| On Building Relationships, Part 1
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On Building Relationships, Part 1

On Building Relationships, Part 1

Relationships can be tough. In-Yan-2400pxSurely you have seen many headlines promising immediate success in life:*

  • 12 Steps to Make Him Fall in Love with You
  • Personal Growth and Development in 5 Steps
  • 7 Steps to Achieve Your Dream

The social media landscape isn’t so different on the surface, with offerings of quick easy solutions:*

  • The Easy Path to Unprecedented Growth
  • 10 Ways to Get the Most Out of Social Networking Sites
  • 5 Social Media Tricks to Boost Your Business

*=Actual Googled articles

Enough already. If you are living your life and/or in the social media marketing business, you know nothing is easy, nor are there a few finite simple steps to what social media marketers do. Well, I take that back. Actually you only need to know one, now that I think about it:

  • Build relationships

Everyone seems to agree building relationships is an important goal in social media marketing, but one that is harder to do than it is to say (like so many things.) Let’s start with a working definition of a relationship in social media environments by looking to the Social Sciences. Social Science sources are not antidotal experiences that too often define the advice of many social media gurus; Social Science findings are the result of objective research, statistical analysis, and interviews and surveys of social media users.

Jan H. Kietzmann et al (2011) define an online relationshipSocial-Media-2-300px as when, “two or more users have some form of association that leads them to converse, share objects of sociality, meet up, or simply just list each other as a friend or fan.” Let’s look at each aspect of a relationship by Kietzmann’s definition.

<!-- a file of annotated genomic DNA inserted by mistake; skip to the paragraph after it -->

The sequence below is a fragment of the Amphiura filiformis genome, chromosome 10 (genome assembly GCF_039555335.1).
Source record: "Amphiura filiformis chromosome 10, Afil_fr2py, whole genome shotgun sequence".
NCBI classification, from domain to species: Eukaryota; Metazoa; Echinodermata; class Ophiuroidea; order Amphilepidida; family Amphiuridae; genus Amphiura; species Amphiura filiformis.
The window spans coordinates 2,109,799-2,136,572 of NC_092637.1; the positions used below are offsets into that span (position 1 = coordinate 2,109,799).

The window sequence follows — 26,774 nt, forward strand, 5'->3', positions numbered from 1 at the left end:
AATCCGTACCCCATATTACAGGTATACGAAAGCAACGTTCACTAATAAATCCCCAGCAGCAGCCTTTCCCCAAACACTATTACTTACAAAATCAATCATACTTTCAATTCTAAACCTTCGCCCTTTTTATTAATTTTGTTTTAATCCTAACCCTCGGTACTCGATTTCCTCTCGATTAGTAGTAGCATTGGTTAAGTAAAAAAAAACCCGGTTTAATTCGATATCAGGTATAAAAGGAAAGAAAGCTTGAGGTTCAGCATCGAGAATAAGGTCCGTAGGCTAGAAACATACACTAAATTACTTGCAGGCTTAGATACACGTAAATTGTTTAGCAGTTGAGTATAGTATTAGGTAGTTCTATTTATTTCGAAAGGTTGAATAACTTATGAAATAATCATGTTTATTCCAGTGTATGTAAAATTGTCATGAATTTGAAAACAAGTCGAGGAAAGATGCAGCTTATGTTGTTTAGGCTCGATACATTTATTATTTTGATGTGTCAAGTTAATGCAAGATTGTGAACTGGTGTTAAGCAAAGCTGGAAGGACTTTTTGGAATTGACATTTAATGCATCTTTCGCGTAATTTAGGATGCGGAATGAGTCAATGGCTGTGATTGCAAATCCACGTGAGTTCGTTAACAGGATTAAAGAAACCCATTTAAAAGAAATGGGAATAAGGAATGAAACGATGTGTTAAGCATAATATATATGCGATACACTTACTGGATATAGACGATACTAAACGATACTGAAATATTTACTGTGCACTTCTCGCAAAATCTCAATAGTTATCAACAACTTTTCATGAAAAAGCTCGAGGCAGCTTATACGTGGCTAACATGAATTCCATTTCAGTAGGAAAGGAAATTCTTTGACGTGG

Kietzmann et al claim a relationship can be as simple as being a friend on FaceBook, liking an Instagram photo, or pinning a recipe on Pinterest, but these interactions are only the beginning, a lead. These activities aren’t yet social media marketing. To form a useful relationship, you need to “converse,” or have conversation, and share some “object of sociality.”

Converse. A social media conversation can take many forms,like commenting and responding. cinema-2The first question Marwick & boyd (2010) ask you have to answer is, “To Whom are You Speaking?” You must take into account that your audience can be a diverse and varied group, which is only exacerbated by the variety social media platforms that exist today.

For example, conversations on FaceBook are posts between a specific group of people in a community you created by accepting friends and friending others. Twitter, on the other hand, is a conversation with the world. Since you have no control over who follows you or reads your tweets, you mostly speak to an “imagined audience,” which is a “mental conceptualization of the people with whom we are communicating” (Litt, 2012). Imagining the audience is the way a movie actor often works on set while filming or a writer often writes.

In fact, Marwick and boyd (dana boyd always uses all lower case in her name) call this last type of relationship “micro-celebrity,” which “implies that all individuals have an audience that they can strategically maintain through ongoing communication and interaction. Twitter is used this way by many people – including marketers, technologists, and individuals seeking wide attention – to establish a presence online.” The upshot: Understand your audience, whether they are real or imagined, and interact with them–often.